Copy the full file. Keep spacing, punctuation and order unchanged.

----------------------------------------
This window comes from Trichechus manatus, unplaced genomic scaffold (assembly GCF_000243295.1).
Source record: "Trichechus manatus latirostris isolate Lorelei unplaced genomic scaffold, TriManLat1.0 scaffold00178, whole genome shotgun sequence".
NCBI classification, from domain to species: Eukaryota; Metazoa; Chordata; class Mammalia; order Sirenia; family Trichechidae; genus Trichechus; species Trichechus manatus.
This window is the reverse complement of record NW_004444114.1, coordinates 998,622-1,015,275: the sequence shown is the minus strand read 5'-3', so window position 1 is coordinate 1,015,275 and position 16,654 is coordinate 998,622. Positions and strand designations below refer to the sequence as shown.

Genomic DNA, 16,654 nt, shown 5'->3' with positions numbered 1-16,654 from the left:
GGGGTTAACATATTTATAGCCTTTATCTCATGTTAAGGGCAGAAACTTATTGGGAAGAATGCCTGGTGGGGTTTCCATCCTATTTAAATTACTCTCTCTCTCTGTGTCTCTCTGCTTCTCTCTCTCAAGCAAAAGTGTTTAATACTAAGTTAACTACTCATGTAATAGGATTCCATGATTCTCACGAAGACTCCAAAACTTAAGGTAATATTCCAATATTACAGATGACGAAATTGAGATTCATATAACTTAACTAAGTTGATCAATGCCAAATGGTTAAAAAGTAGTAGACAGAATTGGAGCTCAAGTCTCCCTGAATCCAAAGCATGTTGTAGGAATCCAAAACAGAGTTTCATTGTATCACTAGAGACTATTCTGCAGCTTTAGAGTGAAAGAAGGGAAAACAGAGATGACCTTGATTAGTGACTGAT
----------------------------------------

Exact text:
This window comes from Trichechus manatus, unplaced genomic scaffold (assembly GCF_000243295.1).
Source record: "Trichechus manatus latirostris isolate Lorelei unplaced genomic scaffold, TriManLat1.0 scaffold00178, whole genome shotgun sequence".
NCBI classification, from domain to species: Eukaryota; Metazoa; Chordata; class Mammalia; order Sirenia; family Trichechidae; genus Trichechus; species Trichechus manatus.
This window is the reverse complement of record NW_004444114.1, coordinates 998,622-1,015,275: the sequence shown is the minus strand read 5'-3', so window position 1 is coordinate 1,015,275 and position 16,654 is coordinate 998,622. Positions and strand designations below refer to the sequence as shown.

Genomic DNA, 16,654 nt, shown 5'->3' with positions numbered 1-16,654 from the left:
GGGGTTAACATATTTATAGCCTTTATCTCATGTTAAGGGCAGAAACTTATTGGGAAGAATGCCTGGTGGGGTTTCCATCCTATTTAAATTACTCTCTCTCTCTGTGTCTCTCTGCTTCTCTCTCTCAAGCAAAAGTGTTTAATACTAAGTTAACTACTCATGTAATAGGATTCCATGATTCTCACGAAGACTCCAAAACTTAAGGTAATATTCCAATATTACAGATGACGAAATTGAGATTCATATAACTTAACTAAGTTGATCAATGCCAAATGGTTAAAAAGTAGTAGACAGAATTGGAGCTCAAGTCTCCCTGAATCCAAAGCATGTTGTAGGAATCCAAAACAGAGTTTCATTGTATCACTAGAGACTATTCTGCAGCTTTAGAGTGAAAGAAGGGAAAACAGAGATGACCTTGATTAGTGACTGAT